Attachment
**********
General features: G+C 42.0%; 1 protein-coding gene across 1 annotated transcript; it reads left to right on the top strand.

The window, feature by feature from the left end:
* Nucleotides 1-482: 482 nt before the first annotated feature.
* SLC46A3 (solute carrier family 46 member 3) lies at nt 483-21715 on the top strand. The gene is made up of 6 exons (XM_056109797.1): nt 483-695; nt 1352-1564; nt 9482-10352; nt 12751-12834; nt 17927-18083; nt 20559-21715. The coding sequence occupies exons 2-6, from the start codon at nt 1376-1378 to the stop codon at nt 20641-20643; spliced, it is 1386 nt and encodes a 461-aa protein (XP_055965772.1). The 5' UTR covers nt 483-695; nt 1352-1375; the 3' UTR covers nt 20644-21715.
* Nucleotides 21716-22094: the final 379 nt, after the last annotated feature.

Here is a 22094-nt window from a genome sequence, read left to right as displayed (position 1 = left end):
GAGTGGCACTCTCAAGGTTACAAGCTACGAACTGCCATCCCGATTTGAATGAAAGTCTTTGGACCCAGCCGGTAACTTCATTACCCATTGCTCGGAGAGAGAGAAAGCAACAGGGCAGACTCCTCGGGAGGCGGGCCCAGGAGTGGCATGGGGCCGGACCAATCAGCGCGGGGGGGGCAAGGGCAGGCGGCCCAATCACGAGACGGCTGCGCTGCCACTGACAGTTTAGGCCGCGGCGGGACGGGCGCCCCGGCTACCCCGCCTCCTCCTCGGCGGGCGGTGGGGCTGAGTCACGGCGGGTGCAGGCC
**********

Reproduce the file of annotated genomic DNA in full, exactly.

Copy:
General features: G+C 42.0%; 1 protein-coding gene across 1 annotated transcript; it reads left to right on the top strand.

The window, feature by feature from the left end:
* Nucleotides 1-482: 482 nt before the first annotated feature.
* SLC46A3 (solute carrier family 46 member 3) lies at nt 483-21715 on the top strand. The gene is made up of 6 exons (XM_056109797.1): nt 483-695; nt 1352-1564; nt 9482-10352; nt 12751-12834; nt 17927-18083; nt 20559-21715. The coding sequence occupies exons 2-6, from the start codon at nt 1376-1378 to the stop codon at nt 20641-20643; spliced, it is 1386 nt and encodes a 461-aa protein (XP_055965772.1). The 5' UTR covers nt 483-695; nt 1352-1375; the 3' UTR covers nt 20644-21715.
* Nucleotides 21716-22094: the final 379 nt, after the last annotated feature.

Here is a 22094-nt window from a genome sequence, read left to right as displayed (position 1 = left end):
GAGTGGCACTCTCAAGGTTACAAGCTACGAACTGCCATCCCGATTTGAATGAAAGTCTTTGGACCCAGCCGGTAACTTCATTACCCATTGCTCGGAGAGAGAGAAAGCAACAGGGCAGACTCCTCGGGAGGCGGGCCCAGGAGTGGCATGGGGCCGGACCAATCAGCGCGGGGGGGGCAAGGGCAGGCGGCCCAATCACGAGACGGCTGCGCTGCCACTGACAGTTTAGGCCGCGGCGGGACGGGCGCCCCGGCTACCCCGCCTCCTCCTCGGCGGGCGGTGGGGCTGAGTCACGGCGGGTGCAGGCC